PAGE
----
Secondly, Miskotte now alluded to the typical debates of the 1960s. In this way, (a) he discusses the anti-authoritarian atmosphere of those days—remarking that the Dutch word that indicates authority (gezag) is related to the word for “saying” (zeggen, het gezegde), and, in good Reformation fashion, that precisely the Word that God is speaking to me generates my liberation and my “coming of age” (Mündigkeit; Chapter 1). Furthermore, (b) he hints at the newly revived discussion of the “death of God,” and hence discusses atheism in a more extensive way (Chapter 5). He also (c) comes back to the struggling that humans do in the Bible concerning God and God’s relationship to evil (Chapter 6), a question that had always engaged Miskotte, but which had been postponed in the heat of the struggle for justice and liberation. Miskotte then reacts to the assertion that the young generation of the 1960s should be “a skeptical generation” (Chapter 12), but he argues that this generation in its optimism to improve the world isn’t skeptical enough. And finally, on the last page of the book, he responds to the new movements in literary criticism to regard the Bible as literature. This assertion is not incorrect, Miskotte says, but at the same time it is easier: for the sense of humanity that the Bible communicates is not a literary motif, but a deep feeling; a feeling of simplicity arising from the particularity of the Name, and at the same time, with a universal tendency.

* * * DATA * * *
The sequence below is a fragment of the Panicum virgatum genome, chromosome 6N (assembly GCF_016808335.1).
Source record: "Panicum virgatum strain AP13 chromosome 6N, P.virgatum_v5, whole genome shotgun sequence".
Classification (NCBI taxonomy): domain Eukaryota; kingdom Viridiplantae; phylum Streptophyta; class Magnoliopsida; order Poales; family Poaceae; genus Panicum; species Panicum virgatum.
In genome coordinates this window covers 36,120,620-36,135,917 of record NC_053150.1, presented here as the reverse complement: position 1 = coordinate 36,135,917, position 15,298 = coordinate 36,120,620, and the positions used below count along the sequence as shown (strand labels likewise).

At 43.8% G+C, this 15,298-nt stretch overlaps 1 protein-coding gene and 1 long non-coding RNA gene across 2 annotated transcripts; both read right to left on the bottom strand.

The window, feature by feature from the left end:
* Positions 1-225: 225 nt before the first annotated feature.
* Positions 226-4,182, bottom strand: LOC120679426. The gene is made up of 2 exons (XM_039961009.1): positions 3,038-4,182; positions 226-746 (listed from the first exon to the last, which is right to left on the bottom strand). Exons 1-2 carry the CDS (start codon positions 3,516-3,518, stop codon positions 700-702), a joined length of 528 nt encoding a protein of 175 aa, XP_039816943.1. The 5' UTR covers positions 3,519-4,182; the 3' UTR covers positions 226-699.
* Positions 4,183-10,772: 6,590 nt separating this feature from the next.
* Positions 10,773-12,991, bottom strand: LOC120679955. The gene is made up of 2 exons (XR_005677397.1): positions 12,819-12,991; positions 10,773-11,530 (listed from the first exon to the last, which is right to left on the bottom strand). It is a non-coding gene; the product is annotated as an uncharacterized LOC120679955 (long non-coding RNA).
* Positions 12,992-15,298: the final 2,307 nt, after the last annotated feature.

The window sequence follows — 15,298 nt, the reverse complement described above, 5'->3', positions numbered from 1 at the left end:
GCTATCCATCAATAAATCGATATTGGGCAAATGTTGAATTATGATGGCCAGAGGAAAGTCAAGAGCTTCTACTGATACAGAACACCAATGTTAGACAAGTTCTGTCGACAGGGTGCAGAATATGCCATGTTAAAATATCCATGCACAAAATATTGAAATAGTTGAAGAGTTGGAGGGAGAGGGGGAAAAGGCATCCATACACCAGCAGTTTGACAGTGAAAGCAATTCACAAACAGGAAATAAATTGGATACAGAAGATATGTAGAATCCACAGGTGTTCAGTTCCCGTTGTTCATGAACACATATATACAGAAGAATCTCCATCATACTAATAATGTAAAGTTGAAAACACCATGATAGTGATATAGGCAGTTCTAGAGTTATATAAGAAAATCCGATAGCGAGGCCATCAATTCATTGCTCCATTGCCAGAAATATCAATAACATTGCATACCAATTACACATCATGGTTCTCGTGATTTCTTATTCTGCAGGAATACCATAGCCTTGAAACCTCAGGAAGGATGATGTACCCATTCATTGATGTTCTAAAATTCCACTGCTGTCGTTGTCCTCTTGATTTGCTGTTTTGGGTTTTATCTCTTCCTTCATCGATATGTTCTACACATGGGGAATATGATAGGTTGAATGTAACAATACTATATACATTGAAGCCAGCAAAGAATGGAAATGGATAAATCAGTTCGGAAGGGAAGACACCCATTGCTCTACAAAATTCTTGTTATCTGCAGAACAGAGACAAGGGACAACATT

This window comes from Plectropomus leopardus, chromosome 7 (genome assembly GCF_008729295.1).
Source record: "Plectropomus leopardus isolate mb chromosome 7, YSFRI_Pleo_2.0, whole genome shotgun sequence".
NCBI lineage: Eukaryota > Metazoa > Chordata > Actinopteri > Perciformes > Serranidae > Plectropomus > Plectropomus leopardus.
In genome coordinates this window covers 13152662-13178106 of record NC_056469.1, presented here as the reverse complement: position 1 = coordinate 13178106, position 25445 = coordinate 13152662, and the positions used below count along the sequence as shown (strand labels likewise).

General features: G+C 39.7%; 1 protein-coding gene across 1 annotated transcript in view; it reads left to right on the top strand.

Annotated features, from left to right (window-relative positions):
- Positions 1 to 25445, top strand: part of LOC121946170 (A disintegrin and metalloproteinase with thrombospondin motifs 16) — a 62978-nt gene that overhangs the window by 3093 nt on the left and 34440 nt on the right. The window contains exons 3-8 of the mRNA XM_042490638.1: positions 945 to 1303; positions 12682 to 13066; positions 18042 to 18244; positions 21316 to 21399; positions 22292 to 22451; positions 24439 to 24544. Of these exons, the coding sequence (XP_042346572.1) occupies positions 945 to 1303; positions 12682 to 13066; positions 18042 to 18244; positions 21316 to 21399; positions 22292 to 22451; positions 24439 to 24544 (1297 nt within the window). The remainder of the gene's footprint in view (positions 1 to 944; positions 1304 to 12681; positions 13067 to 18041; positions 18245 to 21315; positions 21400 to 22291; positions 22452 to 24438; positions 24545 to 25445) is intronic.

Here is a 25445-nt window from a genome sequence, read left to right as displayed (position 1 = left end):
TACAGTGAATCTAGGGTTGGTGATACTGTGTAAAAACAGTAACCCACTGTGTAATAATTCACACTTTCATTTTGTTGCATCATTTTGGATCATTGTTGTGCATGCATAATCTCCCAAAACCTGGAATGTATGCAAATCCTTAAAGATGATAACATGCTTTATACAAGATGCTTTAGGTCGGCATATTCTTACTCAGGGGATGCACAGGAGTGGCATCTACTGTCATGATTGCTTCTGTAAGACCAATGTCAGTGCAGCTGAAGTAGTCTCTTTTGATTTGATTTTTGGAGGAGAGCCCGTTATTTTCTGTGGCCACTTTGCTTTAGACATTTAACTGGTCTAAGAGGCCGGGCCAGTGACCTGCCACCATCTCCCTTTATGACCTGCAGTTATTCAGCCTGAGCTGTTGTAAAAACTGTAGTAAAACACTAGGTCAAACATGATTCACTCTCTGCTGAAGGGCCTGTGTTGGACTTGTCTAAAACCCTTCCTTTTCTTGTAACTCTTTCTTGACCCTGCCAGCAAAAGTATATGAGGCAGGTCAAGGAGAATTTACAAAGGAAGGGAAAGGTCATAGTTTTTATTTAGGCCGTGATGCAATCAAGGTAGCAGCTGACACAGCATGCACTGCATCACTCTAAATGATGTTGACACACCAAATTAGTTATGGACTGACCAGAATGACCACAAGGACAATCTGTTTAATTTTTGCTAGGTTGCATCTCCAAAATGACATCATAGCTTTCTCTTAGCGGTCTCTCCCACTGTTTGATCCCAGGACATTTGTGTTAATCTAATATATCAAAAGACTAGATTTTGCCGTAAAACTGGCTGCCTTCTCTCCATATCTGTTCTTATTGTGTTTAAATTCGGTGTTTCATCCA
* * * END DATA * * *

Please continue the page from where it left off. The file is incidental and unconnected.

I conclude that the translators of this book did not deprive its English-speaking readers of essential insights by their decision to omit these additions from 1966, striving as they have to preserve the atmosphere of the historical circumstances under which the book of 1941 was written.